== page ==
documents (in private and public laws).
– Create equivalency between electronic and
ordinary signature as to effect in determining
• Laws Protecting Parties, Transactions, Systems and Data
– These are laws that seek to create confidence among parties engaging
in electronic transactions by addressing the rights and interests in the
underlying exchange of goods and services;
– Include cyber-crime laws, intellectual property laws (expanded to
include database protection and domain name law), privacy
frameworks and other enabling laws such as consumer protection.
Related issues (cont.)
• Consumer protection
• Fraud-prevention -(offline equivalents and uniquely online -
• Malware - viruses, worms, etc.
• Online privacy
• Intellectual Property
• Database protection
• Data protection
Underlying Principles for
• Inclusive - Stakeholder input
• Technology neutral
• Flexible, compatible with international
• UNCITRAL model E-Commerce law (1996)
• UNCITRAL model E-signature law (2001)
• UNCITRAL Electronic contracting preliminary draft
• National Conference of Commissioners on Uniform State
Laws(NCCUSL) Uniform Electronic Transaction Act (1999)
• EU Electronic Signature Directive (1999)
• US E-Sign Act (2000)
UNCITRAL Model E-Commerce Law
• Establishes rules and norms that validate and
recognize contracts formed through
• Sets default rules for contract formation and
governing electronic contracts
• Pre-emptive (developed ahead of real,
• Global leaders in e-commerce have
implemented laws that diverge in important
Transactions Act (1999)
• Formally validates transactions arising out of
any electronic communication between
• Accord electronic documents and signatures
the same legal effect as written documents
and handwritten signatures
EU Electronic Signature Directive (1999)
• Prohibits discrimination against an e-
signature solely on the basis of its electronic
• Establishes that as long as an e-signature
meets a set of specific requirements, it is
equally valid with a handwritten signature.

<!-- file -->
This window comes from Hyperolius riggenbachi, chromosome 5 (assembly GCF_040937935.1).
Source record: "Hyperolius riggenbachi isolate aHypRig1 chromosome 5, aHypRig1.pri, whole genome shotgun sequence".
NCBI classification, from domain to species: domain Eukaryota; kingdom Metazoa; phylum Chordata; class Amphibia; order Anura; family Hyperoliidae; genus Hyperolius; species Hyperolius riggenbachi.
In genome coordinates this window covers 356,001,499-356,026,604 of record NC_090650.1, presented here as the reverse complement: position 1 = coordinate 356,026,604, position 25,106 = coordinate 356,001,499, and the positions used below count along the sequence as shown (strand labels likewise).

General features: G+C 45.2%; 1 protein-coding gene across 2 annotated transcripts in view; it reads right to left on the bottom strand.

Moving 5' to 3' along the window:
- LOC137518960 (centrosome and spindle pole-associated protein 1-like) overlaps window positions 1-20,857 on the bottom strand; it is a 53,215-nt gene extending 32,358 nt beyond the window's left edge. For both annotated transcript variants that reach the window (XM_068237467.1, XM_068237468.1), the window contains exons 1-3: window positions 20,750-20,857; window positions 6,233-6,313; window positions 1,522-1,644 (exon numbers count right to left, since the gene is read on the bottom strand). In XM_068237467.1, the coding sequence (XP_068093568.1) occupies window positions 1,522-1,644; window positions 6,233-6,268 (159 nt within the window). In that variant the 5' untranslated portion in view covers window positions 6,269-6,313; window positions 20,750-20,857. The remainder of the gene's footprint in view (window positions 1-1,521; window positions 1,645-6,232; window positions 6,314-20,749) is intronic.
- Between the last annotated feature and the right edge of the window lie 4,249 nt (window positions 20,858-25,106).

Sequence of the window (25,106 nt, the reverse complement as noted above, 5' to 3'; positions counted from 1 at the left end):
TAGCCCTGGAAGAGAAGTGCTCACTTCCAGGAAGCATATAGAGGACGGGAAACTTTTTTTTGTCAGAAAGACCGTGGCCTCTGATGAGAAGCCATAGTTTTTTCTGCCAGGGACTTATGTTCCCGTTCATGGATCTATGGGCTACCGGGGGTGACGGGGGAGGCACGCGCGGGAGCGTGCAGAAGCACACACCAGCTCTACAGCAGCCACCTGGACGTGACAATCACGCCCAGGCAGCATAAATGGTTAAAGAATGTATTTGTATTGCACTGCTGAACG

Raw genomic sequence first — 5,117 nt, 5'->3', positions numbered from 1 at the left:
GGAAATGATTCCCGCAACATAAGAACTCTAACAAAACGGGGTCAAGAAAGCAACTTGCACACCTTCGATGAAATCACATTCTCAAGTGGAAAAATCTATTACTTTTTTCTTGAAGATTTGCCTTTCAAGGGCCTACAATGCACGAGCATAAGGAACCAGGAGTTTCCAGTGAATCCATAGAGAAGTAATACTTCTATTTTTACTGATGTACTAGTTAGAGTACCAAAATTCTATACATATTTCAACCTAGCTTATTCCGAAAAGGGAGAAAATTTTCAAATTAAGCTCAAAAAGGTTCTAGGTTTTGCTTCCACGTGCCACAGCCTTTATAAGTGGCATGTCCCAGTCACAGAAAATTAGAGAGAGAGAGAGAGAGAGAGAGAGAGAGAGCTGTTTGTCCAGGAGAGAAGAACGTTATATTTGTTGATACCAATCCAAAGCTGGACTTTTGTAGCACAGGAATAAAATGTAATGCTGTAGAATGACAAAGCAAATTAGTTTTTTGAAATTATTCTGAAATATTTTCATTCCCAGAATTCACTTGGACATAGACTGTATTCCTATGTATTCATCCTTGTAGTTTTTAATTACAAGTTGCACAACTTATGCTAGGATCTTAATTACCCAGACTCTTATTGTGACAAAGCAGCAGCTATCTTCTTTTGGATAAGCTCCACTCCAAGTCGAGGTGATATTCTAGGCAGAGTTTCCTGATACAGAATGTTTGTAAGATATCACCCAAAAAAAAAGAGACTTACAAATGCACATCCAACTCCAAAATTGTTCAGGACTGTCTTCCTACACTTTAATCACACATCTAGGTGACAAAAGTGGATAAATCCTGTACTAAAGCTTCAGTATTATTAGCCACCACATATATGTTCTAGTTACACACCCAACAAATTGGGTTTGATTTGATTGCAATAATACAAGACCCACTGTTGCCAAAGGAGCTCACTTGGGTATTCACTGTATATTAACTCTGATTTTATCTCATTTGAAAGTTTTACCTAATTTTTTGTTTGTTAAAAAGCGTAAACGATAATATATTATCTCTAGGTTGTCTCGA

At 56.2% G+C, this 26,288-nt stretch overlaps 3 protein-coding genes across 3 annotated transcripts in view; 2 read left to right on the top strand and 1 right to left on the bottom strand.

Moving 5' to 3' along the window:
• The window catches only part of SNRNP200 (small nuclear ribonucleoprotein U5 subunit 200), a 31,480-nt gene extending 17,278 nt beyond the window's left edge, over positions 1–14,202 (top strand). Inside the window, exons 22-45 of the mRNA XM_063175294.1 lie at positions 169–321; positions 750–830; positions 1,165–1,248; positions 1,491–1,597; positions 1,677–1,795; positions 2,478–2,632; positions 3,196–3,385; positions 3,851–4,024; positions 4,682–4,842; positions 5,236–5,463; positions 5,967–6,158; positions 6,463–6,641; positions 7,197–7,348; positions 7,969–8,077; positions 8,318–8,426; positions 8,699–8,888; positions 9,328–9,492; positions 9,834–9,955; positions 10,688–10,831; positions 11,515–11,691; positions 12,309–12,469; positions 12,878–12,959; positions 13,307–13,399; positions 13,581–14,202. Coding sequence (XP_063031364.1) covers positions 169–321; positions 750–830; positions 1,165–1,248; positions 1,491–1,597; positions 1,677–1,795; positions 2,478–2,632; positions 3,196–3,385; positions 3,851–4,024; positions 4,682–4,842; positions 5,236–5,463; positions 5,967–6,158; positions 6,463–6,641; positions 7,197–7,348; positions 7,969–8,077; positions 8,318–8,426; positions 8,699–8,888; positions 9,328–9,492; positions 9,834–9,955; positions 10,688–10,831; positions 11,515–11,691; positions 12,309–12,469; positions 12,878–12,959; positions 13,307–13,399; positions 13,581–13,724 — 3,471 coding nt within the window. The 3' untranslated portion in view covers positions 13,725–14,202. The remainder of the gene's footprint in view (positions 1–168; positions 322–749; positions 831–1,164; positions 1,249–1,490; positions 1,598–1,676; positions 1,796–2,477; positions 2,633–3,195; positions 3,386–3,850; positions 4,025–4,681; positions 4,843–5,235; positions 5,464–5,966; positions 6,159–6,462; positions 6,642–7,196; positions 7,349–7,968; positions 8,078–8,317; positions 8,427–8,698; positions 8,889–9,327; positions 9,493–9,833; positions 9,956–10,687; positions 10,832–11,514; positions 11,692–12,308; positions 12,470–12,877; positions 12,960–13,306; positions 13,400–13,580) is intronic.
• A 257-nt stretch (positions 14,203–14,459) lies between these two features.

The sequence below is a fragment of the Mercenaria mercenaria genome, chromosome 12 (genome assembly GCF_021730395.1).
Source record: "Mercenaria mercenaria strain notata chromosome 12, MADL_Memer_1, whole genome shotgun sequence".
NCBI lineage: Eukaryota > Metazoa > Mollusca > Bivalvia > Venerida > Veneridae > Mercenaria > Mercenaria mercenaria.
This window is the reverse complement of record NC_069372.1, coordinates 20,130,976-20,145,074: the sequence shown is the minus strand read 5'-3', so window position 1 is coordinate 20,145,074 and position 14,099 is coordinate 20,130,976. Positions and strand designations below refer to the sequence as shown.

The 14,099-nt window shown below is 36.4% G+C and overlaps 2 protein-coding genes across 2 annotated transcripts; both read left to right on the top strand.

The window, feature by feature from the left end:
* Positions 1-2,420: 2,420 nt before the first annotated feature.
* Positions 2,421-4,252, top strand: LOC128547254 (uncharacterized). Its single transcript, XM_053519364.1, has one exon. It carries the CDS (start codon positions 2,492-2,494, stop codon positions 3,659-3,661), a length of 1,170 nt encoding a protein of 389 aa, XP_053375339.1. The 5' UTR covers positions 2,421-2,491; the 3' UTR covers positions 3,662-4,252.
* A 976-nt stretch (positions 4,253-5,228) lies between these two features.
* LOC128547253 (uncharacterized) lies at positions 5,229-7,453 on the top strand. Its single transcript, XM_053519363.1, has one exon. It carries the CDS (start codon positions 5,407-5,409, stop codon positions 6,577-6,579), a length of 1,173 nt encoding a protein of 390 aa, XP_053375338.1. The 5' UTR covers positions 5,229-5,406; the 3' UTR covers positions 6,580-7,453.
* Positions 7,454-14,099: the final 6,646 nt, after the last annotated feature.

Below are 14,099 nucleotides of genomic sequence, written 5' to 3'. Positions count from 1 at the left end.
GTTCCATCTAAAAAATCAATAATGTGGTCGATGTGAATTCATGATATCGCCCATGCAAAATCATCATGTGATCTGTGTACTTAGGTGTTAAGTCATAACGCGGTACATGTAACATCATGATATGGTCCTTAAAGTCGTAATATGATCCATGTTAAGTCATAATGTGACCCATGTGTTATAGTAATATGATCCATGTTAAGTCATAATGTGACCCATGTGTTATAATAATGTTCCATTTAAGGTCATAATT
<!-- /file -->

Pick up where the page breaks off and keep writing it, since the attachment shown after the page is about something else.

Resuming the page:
US E-Sign Act (2000)
• Most recently enacted e-commerce legislation by major trade
• Created to pre-empt non-uniform implementation in state
legislation of the Uniform Electronic Transactions Act;
• Core thrust is that an electronic transaction may not be
denied legal effect just because it was created electronically or
was consummated by an e-signature.
US E-Sign Act (Cont.)
• US E-Sign Act applies to two fundamental e-commerce
– The electronic records that comprise the transaction
– The e-signature that consummates it.
• Act only applies where the parties have agreed to conduct
business electronically or to accept an e-signature.
UNCITRAL Model E-Signature Law (2001)
• Intended to build upon the principles of the Model Law on
E-Commerce of 1996.
• Extends the provisions of article 7 of the Model Law on E-
Commerce in order to promote reliance on electronic
• Goes beyond the basic principle that signatures should not
be denied effect simply because they are electronic.
• Instead, in Article 6, its main operative provision, prescribes
circumstances under which a legal requirement of a signature
for commercial transactions would be met by an electronic
Adoption of E-Commerce & Related Laws
• Mauritius, passed an Electronic Transactions Act in
2000, closely modeled after the UNCITRAL Model
E-Commerce law of 1996.
• In 2000, Tunisia adopted the Electronic Exchanges
and Electronic Commerce Bill covering the use of
electronic contracts, signatures and establishing a
certification authority and process.
• Likewise, Cape Verde passed an act in 2000
covering the use of e-contracts, signatures and the
admissibility of electronic evidence in courts.
Adoption of E-Commerce & Related Laws
in Africa (cont.)
• Also, in 2002 South Africa passed its Electronic
Communications and Transactions Act, an omnibus
act that covered e-commerce in addition to other
ICT related issues.
• Finally, Egypt adopted an E-Signature Law in 2004.
• In addition, at least one REC, SADC, has adopted a
model e-commerce law as a guide for its member
Broader legislative framework
• Adapting national laws to reflect e-commerce
– Inventory necessary to capture practices that adversely affect e-commerce:
• Paper-bias - Stamp duties, etc.;
• Importation rules (particularly for intangible goods/services);
• Currency exchange controls;
• Evidentiary standards, admissibility.
• Enacting ancillary ICT or internet related legislation
• ECOWAS states have a strong opportunity to
improve economic efficiency and competitiveness
by implementing the electronic delivery of services –
both in commerce and government
• This requires an enabling environment including
laws concerning core and secondary e-commerce
issues as well as ancillary issues
• Special efforts must be made to meaningfully
include the private sector (particularly merchants,
the legal profession, and the financial services and
IT industries) and civil society in the policy and
legislative formulation process
• Governments must go beyond creating laws by
actively utilizing electronic delivery platforms for
both its commercial interactions with business and
fundamentally for the delivery of government
services through e-government
• Many of the issues relating to e-commerce – from
data security, privacy, cyber--crime to e-payment
solutions and electronic records – are equally
relevant for e-government
• Finally, efforts should be made to identify and
facilitate the private sector development of e-
commerce projects with high impact potential in the